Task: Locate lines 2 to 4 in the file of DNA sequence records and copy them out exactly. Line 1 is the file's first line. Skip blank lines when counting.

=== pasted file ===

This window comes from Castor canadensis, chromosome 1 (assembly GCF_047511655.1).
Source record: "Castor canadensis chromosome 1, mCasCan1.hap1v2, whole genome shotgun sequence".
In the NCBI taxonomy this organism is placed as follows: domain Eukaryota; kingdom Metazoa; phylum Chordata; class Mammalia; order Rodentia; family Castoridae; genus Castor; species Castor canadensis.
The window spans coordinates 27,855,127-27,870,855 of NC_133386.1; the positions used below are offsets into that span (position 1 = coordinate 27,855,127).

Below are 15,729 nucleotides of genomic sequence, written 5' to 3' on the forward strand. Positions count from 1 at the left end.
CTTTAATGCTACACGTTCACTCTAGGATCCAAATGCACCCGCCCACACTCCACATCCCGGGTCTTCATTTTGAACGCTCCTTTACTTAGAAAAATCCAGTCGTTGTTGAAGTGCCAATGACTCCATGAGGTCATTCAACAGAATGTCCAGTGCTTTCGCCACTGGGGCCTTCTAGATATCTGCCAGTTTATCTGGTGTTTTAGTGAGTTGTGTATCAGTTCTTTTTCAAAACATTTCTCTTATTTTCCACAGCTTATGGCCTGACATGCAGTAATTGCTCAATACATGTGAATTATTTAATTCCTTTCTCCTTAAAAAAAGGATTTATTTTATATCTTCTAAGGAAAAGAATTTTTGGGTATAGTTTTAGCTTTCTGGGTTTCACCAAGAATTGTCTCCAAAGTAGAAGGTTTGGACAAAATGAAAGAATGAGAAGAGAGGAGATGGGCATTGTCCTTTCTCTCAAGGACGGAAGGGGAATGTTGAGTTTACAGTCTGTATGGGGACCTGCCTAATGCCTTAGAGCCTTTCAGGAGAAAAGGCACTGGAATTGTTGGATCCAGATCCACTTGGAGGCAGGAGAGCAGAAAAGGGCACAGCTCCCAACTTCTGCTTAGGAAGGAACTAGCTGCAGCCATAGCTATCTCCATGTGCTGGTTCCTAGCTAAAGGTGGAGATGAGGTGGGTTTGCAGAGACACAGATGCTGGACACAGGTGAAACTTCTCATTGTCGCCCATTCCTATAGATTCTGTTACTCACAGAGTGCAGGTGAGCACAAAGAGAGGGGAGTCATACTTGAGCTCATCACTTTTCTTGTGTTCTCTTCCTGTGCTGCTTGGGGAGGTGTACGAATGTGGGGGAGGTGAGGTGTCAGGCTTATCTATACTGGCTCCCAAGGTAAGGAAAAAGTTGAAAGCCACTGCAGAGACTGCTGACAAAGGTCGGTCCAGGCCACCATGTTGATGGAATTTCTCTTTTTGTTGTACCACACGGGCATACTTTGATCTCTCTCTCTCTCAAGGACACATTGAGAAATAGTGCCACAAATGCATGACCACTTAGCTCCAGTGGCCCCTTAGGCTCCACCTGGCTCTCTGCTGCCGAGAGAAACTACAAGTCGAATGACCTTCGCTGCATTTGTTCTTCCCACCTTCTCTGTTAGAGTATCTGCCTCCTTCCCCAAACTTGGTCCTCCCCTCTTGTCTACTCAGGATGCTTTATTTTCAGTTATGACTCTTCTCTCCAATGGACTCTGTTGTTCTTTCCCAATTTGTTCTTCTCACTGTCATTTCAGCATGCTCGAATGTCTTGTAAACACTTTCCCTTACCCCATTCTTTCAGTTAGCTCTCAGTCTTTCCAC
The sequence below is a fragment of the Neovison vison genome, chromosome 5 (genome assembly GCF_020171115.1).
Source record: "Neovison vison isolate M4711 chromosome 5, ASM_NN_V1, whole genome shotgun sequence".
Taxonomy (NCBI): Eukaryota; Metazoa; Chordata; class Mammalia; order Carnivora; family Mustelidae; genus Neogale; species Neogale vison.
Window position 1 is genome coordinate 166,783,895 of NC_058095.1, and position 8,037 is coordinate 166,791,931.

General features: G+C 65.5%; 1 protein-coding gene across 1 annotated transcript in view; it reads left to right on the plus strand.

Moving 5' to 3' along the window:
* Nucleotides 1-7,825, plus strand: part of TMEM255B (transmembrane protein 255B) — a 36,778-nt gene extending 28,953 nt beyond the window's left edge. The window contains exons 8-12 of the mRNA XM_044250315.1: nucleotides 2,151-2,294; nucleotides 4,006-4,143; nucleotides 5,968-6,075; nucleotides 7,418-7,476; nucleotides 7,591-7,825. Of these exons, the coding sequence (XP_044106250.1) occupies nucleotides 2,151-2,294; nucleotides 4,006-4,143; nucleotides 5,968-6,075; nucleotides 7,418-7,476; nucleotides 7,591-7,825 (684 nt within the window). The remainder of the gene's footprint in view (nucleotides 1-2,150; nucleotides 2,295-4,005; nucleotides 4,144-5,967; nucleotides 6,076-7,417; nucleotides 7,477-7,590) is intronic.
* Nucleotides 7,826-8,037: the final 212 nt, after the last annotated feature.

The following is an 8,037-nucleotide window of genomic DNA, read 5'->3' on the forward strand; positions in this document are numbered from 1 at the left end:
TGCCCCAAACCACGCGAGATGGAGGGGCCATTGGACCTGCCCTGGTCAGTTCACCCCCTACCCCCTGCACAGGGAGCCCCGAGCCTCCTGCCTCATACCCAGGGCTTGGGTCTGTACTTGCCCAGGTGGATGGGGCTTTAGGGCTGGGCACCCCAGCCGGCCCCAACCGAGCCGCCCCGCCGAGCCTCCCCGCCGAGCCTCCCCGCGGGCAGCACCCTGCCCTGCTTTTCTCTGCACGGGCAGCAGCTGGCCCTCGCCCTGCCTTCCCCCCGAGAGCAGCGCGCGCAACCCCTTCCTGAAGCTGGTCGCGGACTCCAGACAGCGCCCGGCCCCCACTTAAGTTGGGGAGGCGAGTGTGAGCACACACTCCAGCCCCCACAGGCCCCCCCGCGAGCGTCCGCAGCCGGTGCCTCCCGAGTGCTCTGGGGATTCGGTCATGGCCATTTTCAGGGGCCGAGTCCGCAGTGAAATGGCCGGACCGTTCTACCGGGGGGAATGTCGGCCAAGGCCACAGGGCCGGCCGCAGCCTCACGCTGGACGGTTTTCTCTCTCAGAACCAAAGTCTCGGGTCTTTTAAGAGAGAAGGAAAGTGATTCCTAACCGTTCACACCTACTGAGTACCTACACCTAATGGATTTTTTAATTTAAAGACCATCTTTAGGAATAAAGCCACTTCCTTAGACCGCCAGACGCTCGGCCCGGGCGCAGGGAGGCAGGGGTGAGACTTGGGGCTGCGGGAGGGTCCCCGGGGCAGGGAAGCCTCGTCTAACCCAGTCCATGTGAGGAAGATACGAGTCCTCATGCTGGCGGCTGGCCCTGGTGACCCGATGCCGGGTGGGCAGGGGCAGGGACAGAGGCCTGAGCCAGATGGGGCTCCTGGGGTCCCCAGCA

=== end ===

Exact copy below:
Source record: "Castor canadensis chromosome 1, mCasCan1.hap1v2, whole genome shotgun sequence".
In the NCBI taxonomy this organism is placed as follows: domain Eukaryota; kingdom Metazoa; phylum Chordata; class Mammalia; order Rodentia; family Castoridae; genus Castor; species Castor canadensis.
The window spans coordinates 27,855,127-27,870,855 of NC_133386.1; the positions used below are offsets into that span (position 1 = coordinate 27,855,127).